Two Women Plead Guilty to Fraud and Money Laundering Charges for Nevada Medicaid Fraud Scheme
RENO, Nev. – Two women have pleaded guilty to federal health care fraud and money laundering charges for defrauding the Nevada Medicaid program of approximately $1 million, announced Daniel G. Bogden, United States Attorney for the District of Nevada.
Susan Hill, 65, of Las Vegas, and Cassandra Little, 48, of Reno, pleaded guilty on Wednesday, March 6, 2013, before U.S. District Judge Howard D. McKibben in Reno. Hill pleaded guilty to one count of health care fraud and one count of money laundering. Little pleaded guilty to 28 counts of health care fraud and 10 counts of money laundering.
“The U.S. Attorney’s Office and U.S. Department of Justice will vigorously prosecute persons who cheat and steal from federally-funded programs,” said U.S. Attorney Bogden. “Everyone suffers when programs designed to help persons in need are defrauded.”
“The acceptance of guilt by Ms. Hill and Ms. Little is the first step prior to them facing sentencing for these crimes,” said Nevada Attorney General Catherine Cortez Masto. “This office will make a strong argument at sentencing to ensure that justice is served. The fraud perpetrated by both Ms. Hill and by Ms. Little spanned a number of years and involved Medicaid monies being paid out for services not provided.”
According to the court records, from about January 2007 to January 2011, Hill and Little defrauded the Nevada Medicaid program of approximately $1 million by fraudulently billing for expensive therapy-related services such as psychosocial rehabilitation and basic skills training which were never provided. To execute their scheme, Hill and Little formed a company, the Hill/Little LLC, and entered into a contract with Nevada Medicaid to provide health care services to children who were eligible for Medicaid. Hill was the president of the LLC. Little, a PhD and licensed social worker, was to provide the clinical services to the children. Hill and Little then created a program to obtain aid for the parents of the children who were eligible to receive the Medicaid funding; however, the program was not authorized or allowed under their Medicaid contract with the state. Hill recruited parents and guardians to provide services to their own children following minimal training provided by Hill/Little LLC. The services were nothing more than what parents normally do without reimbursement. Hill/Little LLC then billed Medicaid $8,000 per month for each child, using a billing code which was only authorized for services that could have been provided by Little, the licensed social worker. Hill/Little kept $5,000 per month for each child and paid each parent/guardian approximately $3,000. The parents/guardians reported that their children received no services from Hill or Little, and none of the services billed by Hill/Little from January 2007 to January 2011 were ever provided. Using this scheme, Hill and Little unlawfully received approximately $1 million from Medicaid for services they did not provide.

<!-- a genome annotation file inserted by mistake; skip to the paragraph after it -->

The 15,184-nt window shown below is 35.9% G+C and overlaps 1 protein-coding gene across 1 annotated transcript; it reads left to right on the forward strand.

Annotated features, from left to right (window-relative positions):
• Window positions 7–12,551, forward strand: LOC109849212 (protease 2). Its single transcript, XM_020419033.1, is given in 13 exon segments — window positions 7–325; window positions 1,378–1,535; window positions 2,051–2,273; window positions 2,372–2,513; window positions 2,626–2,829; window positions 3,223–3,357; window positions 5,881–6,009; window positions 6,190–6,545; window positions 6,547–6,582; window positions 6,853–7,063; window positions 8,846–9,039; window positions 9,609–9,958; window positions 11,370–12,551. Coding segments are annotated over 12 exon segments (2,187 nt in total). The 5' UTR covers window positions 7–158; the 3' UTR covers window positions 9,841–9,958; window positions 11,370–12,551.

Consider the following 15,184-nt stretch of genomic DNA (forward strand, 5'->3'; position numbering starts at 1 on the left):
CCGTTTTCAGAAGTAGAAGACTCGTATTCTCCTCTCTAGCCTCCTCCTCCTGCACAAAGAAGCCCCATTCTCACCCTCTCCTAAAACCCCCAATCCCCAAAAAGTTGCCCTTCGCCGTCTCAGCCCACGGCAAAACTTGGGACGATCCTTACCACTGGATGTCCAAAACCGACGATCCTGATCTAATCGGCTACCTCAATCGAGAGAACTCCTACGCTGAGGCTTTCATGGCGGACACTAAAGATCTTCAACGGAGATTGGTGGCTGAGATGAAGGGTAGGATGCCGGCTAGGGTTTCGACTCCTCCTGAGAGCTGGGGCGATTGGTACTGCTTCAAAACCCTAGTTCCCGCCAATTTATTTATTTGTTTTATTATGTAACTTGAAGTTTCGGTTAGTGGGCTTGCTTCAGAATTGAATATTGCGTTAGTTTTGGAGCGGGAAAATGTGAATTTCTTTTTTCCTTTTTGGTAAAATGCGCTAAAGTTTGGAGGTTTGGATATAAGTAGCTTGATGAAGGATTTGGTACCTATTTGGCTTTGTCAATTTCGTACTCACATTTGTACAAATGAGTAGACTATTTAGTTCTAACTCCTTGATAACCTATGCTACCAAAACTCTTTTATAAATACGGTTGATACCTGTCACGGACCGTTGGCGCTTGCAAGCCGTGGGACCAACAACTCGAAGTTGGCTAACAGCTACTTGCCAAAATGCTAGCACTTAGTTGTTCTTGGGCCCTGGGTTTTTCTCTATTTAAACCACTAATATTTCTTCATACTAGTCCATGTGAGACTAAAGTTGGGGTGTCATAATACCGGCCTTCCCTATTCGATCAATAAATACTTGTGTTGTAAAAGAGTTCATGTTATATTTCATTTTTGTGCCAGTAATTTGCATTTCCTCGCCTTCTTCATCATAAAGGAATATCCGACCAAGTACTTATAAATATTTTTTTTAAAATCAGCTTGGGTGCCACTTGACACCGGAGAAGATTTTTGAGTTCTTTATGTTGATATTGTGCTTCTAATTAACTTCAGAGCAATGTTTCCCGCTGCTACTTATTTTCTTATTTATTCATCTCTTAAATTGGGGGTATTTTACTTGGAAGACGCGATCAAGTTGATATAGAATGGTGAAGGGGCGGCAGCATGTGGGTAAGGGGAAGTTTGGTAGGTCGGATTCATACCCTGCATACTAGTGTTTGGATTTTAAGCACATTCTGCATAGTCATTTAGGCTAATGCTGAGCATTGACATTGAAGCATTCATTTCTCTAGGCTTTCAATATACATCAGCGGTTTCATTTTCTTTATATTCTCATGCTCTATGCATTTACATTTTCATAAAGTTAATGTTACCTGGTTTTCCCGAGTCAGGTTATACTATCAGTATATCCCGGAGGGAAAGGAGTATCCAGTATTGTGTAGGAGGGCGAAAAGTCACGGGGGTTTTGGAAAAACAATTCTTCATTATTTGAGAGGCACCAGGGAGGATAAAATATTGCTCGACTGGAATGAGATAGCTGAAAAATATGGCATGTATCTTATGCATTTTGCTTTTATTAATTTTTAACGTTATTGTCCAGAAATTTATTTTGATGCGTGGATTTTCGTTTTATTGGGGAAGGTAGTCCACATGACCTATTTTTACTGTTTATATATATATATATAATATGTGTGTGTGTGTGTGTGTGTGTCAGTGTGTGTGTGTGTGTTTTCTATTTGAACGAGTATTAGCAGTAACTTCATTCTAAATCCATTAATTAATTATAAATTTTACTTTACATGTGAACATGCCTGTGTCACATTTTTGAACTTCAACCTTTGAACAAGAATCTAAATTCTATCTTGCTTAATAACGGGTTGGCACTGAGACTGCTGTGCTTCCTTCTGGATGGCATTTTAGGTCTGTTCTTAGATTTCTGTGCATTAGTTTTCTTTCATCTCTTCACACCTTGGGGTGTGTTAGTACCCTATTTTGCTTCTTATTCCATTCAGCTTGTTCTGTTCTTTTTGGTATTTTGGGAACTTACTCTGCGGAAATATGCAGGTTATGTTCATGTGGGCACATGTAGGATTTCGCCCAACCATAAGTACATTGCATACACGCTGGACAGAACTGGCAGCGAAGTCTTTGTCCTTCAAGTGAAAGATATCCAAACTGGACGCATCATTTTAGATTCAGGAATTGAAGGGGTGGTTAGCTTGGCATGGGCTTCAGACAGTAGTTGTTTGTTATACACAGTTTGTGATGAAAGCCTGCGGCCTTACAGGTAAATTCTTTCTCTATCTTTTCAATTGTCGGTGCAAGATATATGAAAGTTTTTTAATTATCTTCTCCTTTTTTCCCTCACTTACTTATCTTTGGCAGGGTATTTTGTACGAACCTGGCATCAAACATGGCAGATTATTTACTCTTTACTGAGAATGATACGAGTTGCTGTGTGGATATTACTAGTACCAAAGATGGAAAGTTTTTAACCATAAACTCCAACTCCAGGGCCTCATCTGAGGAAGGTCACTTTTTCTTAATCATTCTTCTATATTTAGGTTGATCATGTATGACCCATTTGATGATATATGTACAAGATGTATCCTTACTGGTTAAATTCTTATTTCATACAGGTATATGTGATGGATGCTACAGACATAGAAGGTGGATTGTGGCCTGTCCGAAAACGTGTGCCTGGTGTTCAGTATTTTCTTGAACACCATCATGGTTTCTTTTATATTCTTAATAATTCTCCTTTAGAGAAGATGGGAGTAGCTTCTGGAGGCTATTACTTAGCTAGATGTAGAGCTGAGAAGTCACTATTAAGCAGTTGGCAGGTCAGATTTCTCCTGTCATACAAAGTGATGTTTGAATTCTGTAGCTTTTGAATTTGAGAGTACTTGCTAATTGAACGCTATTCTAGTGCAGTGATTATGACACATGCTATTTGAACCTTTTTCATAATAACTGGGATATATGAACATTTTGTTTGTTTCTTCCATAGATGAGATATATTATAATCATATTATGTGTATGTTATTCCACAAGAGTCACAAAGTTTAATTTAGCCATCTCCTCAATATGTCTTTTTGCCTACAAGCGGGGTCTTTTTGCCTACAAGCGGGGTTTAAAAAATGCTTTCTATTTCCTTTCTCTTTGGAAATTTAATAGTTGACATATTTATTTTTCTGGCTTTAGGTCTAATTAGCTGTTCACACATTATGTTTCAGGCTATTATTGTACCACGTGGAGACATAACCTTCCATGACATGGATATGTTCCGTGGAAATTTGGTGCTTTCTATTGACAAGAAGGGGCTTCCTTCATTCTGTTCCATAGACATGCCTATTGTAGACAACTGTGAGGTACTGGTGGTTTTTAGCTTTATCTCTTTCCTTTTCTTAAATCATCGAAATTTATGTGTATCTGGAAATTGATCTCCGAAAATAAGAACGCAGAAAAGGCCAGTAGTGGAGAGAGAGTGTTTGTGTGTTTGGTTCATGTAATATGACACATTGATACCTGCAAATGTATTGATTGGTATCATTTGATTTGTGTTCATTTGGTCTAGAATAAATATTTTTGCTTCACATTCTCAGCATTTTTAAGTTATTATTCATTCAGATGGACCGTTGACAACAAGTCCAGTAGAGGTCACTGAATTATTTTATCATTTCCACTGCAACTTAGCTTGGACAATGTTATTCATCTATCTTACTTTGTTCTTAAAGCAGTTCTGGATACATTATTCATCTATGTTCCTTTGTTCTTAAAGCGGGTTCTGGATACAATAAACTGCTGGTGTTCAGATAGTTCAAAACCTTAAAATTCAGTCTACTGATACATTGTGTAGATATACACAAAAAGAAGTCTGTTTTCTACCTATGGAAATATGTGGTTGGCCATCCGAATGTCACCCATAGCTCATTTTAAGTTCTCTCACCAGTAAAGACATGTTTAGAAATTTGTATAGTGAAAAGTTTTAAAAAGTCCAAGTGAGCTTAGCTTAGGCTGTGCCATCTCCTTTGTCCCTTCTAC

Hill and Little face up to 10 years in prison and a $250,000 fine on the health care fraud charges and up to 20 years in prison and a $500,000 fine on the money laundering charges. They are scheduled to be sentenced on July 23, 2013, beginning at 9:30 a.m. in Reno.
The case was investigated by the State of Nevada Medicaid Fraud Control Unit, the State of Nevada Attorney General’s Office, and IRS Criminal Investigation, and is being prosecuted by Assistant U.S. Attorney Ronald C. Rachow and Senior Deputy Attorney General Andrew Schulke, designated as a Special Assistant U.S. Attorney, with assistance from the Nevada Attorney General’s Office.
This case was handled in connection with the President's Financial Fraud Enforcement Task Force. The task force was established to wage an aggressive, coordinated and proactive effort to investigate and prosecute financial crimes. With more than 20 federal agencies, 94 U.S. attorneys' offices and state and local partners, it's the broadest coalition of law enforcement, investigatory and regulatory agencies ever assembled to combat fraud. Since its formation, the task force has made great strides in facilitating increased investigation and prosecution of financial crimes; enhancing coordination and cooperation among federal, state and local authorities; addressing discrimination in the lending and financial markets and conducting outreach to the public, victims, financial institutions and other organizations. Over the past three fiscal years, the Justice Department has filed nearly 10,000 financial fraud cases against nearly 15,000 defendants including more than 2,900 mortgage fraud defendants. For more information on the task force, please visit www.StopFraud.gov.